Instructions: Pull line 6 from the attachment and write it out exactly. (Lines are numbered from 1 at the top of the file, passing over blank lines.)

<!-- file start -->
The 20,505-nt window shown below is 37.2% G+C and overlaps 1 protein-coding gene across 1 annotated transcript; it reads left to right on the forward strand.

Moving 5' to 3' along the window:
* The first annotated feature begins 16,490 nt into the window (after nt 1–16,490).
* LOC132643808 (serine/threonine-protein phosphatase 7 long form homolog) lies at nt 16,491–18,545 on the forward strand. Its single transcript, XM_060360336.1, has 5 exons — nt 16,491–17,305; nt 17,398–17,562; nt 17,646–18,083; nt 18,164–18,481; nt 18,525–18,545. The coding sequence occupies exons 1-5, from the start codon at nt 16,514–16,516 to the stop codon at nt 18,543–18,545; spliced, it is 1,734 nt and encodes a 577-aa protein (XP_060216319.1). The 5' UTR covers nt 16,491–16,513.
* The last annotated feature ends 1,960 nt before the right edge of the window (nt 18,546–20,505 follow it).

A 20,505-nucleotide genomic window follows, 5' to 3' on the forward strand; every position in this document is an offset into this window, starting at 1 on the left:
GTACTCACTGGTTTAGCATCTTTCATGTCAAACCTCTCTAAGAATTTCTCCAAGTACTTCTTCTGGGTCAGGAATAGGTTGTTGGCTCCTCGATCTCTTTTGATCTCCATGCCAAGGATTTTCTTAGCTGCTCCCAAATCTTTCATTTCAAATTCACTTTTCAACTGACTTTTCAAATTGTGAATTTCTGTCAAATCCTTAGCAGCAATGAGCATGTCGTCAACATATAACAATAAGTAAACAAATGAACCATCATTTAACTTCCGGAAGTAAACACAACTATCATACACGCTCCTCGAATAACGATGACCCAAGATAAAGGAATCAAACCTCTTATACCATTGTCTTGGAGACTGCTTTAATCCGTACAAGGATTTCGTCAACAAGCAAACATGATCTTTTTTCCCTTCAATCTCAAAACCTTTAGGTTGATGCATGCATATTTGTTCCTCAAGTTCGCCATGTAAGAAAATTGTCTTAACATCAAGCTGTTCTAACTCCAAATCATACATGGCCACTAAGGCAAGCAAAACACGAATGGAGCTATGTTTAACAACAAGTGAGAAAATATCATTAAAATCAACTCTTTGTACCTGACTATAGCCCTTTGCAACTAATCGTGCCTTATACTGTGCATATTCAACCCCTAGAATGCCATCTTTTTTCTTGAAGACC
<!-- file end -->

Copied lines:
A 20,505-nucleotide genomic window follows, 5' to 3' on the forward strand; every position in this document is an offset into this window, starting at 1 on the left: